The School of Government has announced that it takes no position on whether one party should have control of the criminal calendar in North Carolina. This comes at the end of a long post by Jeff Welty in which he asserts that North Carolina prosecutors don’t have complete control of the calendar, and North Carolina is not the only state where prosecutors have at least partial control of the calendar.
Suffice to say this: obviously the prosecutor doesn’t have totalitarian control over the calendar. At some point, a case is calendared and at that point a trial judge can grant continuances. So obviously we don’t have a situation in North Carolina where prosecutors control the calendar without any recourse by a particular defense attorney in a particular case to relief in particular circumstances.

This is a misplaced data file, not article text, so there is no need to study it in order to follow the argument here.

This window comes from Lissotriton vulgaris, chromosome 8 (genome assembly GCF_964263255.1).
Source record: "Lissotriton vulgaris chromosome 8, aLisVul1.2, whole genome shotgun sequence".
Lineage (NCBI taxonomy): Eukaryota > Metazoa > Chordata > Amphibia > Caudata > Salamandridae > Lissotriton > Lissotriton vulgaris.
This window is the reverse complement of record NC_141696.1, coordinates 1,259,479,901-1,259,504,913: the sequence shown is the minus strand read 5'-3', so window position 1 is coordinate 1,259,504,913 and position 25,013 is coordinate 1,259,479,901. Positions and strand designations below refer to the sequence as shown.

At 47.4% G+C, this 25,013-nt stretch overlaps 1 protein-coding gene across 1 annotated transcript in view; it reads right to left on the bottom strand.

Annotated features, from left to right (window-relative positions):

When we (or *I*) speak about prosecutor control of the calendar, we’re talking about a general system of control where prosecutors, not judges, decide when a case is ready to be tried. This invites all kinds of abuses in the aggregate, which include stacking the trial line-up in order to judge-shop.
Any trial lawyer in North Carolina criminal courts knows this is true. It is a basic fact about how North Carolina criminal courts operate. And certain prosecutors will actually quite explicitly wait for particular judges to rotate into a county, or particular judges rotate into criminal courts, before scheduling a case for motions or trial.
I’ll have more to say about this, but Welty is engaged in nit-picking that elides the fundamental problem. And the fact that the School of Government “takes no position” on whether this is a fair system says something about the School of Government at UNC.